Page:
- Alpine tundra typically has a longer growing season each year – around 180 days – but temperatures in these areas typically have temperatures at night that are below freezing, and strong wind patterns often greatly affect the ability to sustain life. Temperatures are typically between -12 and 10° C (10-50° F) in the warmer months.
Precipitation of the Tundra
The extreme cold temperature of the tundra means that it does not receive a lot of precipitation, as it is literally too cold for precipitation to fall. Rainfall-wise, tundra is more similar to deserts in yearly amounts, which is why it is often referred to as the frozen desert.
However, because there is so much frozen ground and the air is so cold, plants and animals can survive on limited rainfall because the process of evaporation is nowhere near as efficient as in warmer regions.
- The arctic tundra receives approximately 15 to 25 cm (6 to 10 inches) of precipitation each year, which includes both rainfall/snowfall and melting snow and ice.
- Alpine tundra typically receives slightly higher amounts of yearly precipitation, around 30 cm (almost 12 inches).
Plants of the Tundra
The name tundra itself is derived from tunturia, the Finnish word for “treeless plain,” and tundar, the Russian word for “treeless mountain tract.” Understandably, due to the harsh climate and fairly constant frozen ground cover, plants find it hard to exist in regions of severe cold with periods of little light. However, research has shown that there are close to 1,700 different varieties of plant that call the tundra home.
Nitrogen and phosphorous take the place of plant life as a basic form of sustenance, as they are nutrients released via the process of decomposition of dead organic matter.
The soil makeup in the arctic tundra is decidedly different from that in other regions of the world. The subsoil in the tundra is a permanent layer of frozen rocks and small material, called permafrost, which typically includes about 25 to 100 cm (10 inches to 3 feet) of depth. In warmer months, melting snow will provide moisture accumulations in the soil above the permafrost, which allows for plants to grow.
In alpine tundra, soil may be better drained, but the plant life in these areas are similar to those in the arctic tundra.
One of the amazing adaptations of plant life in the tundra biome is that no plants in the area have significant deep root systems, so as to remain in the wet topsoil. Lower plants and shrubs are much more common in the area than large trees, since they do not require deep roots and can change easier with the cold and summer seasons. Fascinatingly, similar to animals, plants can grow closer together in order to provide warmth to each other.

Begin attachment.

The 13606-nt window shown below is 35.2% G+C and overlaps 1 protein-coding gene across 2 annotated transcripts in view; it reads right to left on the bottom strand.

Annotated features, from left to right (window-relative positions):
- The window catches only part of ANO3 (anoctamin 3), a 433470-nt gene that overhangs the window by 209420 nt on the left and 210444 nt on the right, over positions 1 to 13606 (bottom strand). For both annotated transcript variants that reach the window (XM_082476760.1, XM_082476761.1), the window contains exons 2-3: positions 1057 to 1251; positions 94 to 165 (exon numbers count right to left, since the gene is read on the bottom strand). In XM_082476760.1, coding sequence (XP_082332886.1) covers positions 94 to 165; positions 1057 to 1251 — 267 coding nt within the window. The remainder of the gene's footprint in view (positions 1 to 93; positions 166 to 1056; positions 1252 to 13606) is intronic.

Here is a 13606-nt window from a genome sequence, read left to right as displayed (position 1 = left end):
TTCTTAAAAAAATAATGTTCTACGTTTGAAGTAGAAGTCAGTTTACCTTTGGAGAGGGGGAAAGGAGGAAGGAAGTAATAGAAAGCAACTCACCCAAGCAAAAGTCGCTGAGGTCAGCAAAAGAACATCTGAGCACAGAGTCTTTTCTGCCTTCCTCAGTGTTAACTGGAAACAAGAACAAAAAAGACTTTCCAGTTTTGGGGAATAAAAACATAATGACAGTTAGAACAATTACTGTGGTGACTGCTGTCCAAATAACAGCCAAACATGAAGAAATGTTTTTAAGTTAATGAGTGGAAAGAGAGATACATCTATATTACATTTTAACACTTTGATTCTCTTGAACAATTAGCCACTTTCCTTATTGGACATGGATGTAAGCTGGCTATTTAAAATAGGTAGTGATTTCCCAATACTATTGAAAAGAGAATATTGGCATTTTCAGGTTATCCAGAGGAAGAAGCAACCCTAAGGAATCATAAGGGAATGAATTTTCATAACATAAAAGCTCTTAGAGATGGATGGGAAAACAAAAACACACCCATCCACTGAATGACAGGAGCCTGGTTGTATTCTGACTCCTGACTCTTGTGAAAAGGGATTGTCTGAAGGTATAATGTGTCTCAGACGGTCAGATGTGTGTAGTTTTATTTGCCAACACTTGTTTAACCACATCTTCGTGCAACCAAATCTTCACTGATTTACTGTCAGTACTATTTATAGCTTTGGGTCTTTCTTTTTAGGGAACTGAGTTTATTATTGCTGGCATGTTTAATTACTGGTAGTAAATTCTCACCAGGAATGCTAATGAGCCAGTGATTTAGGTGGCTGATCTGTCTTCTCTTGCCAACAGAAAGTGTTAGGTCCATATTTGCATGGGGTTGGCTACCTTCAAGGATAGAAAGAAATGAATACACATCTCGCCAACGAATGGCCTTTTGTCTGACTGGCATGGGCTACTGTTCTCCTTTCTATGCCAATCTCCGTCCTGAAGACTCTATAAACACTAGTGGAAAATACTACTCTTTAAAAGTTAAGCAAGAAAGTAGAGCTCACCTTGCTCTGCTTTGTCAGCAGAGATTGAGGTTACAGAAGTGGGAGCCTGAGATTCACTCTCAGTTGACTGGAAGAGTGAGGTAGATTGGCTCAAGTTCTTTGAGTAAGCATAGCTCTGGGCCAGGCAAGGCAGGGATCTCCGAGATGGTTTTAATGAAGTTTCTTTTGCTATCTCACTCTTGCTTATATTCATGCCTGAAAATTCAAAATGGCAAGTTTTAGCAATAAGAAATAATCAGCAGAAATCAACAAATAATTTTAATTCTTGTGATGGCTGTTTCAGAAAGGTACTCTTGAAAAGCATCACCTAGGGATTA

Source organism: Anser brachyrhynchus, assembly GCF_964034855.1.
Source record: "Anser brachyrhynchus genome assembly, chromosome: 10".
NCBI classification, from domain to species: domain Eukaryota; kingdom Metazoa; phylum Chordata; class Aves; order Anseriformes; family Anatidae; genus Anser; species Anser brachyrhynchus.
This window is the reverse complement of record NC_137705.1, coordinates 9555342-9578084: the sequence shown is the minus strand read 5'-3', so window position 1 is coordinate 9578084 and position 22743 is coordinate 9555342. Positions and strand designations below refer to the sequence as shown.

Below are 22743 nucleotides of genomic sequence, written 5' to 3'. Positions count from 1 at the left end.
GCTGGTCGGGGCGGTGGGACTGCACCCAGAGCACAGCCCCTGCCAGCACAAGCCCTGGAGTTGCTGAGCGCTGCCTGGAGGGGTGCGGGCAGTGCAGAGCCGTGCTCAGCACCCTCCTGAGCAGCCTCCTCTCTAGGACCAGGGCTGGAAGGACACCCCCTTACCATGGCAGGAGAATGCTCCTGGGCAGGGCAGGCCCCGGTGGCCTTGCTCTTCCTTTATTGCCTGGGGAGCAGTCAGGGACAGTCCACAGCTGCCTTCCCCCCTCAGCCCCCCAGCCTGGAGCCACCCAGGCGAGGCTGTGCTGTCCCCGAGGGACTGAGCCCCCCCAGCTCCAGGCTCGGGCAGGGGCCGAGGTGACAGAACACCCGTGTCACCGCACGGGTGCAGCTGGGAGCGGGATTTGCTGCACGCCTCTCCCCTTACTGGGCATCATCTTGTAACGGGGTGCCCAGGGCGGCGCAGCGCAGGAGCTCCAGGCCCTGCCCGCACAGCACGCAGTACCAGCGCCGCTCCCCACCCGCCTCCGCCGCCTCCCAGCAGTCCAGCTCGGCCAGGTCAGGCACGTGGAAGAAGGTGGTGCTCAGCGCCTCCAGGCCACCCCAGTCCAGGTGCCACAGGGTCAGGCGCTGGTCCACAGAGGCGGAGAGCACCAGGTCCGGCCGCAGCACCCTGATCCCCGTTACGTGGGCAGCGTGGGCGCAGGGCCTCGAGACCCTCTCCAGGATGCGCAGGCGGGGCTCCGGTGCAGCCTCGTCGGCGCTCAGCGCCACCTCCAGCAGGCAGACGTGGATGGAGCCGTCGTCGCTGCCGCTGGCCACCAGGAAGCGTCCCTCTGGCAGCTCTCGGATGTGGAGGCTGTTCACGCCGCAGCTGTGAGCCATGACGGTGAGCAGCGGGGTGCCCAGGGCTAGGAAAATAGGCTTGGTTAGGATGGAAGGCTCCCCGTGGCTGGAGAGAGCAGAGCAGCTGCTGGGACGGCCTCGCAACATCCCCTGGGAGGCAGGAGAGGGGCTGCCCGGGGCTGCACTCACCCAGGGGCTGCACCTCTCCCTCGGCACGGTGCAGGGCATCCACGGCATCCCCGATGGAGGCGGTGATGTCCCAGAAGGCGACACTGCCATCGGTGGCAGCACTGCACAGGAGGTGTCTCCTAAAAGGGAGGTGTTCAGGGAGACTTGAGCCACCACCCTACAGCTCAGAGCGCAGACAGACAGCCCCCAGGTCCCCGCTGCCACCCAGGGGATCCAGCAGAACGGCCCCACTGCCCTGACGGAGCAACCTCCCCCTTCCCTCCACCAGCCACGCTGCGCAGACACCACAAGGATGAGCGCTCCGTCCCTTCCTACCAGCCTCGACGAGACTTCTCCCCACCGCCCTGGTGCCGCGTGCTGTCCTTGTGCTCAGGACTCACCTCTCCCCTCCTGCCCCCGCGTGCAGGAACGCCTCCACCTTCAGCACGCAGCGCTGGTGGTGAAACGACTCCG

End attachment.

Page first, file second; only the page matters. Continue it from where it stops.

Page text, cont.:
In order to overcome issues with the lack of pollinating insects and birds, most plants in the tundra reproduce asexually rather than by flowering and pollination.
Common plants found in the tundra biome include:
- Reindeer moss
- Tussock grass
- Willow grows as a low carpet cover in some areas
- Over 400 different types of flowers
- Dwarf trees, including small birches
Animal of the Tundra
There are not a lot of animals in the tundra biome, but those that are there have some fascinating adaptations for survival in this harsh region. It is estimated that there are about 48 species of mammals that live in the tundra. Many mammals in tundra regions will hibernate during the harshest winter months, and most types of birds will migrate to warmer weather.
People do live in certain parts of the tundra, but that is mainly for industry-specific work such as working for oil rigs. While these settlements are typically small and far less populous than other man inhabited areas, the presence of humans can and does affect the delicate balance of the tundra ecosystem.
Native individuals who reside in tundra areas typically follow the patterns of a main source of survival; for instance, there are some tribes who exist on the entire bodies of reindeer in tundra areas.
The main types of animals that are found in the tundra are those that eat plants, those that eat animals, fish, insects, and birds.
Plant-eating animals (Herbivores)
- Arctic hare
- Snowshoe rabbits
- Musk oxen
- Mountain goats
Meat-eating animals (Carnivores)
- Arctic foxes
- Polar bears
- Arctic bumble bees
- Snow buntings
- Harlequin duck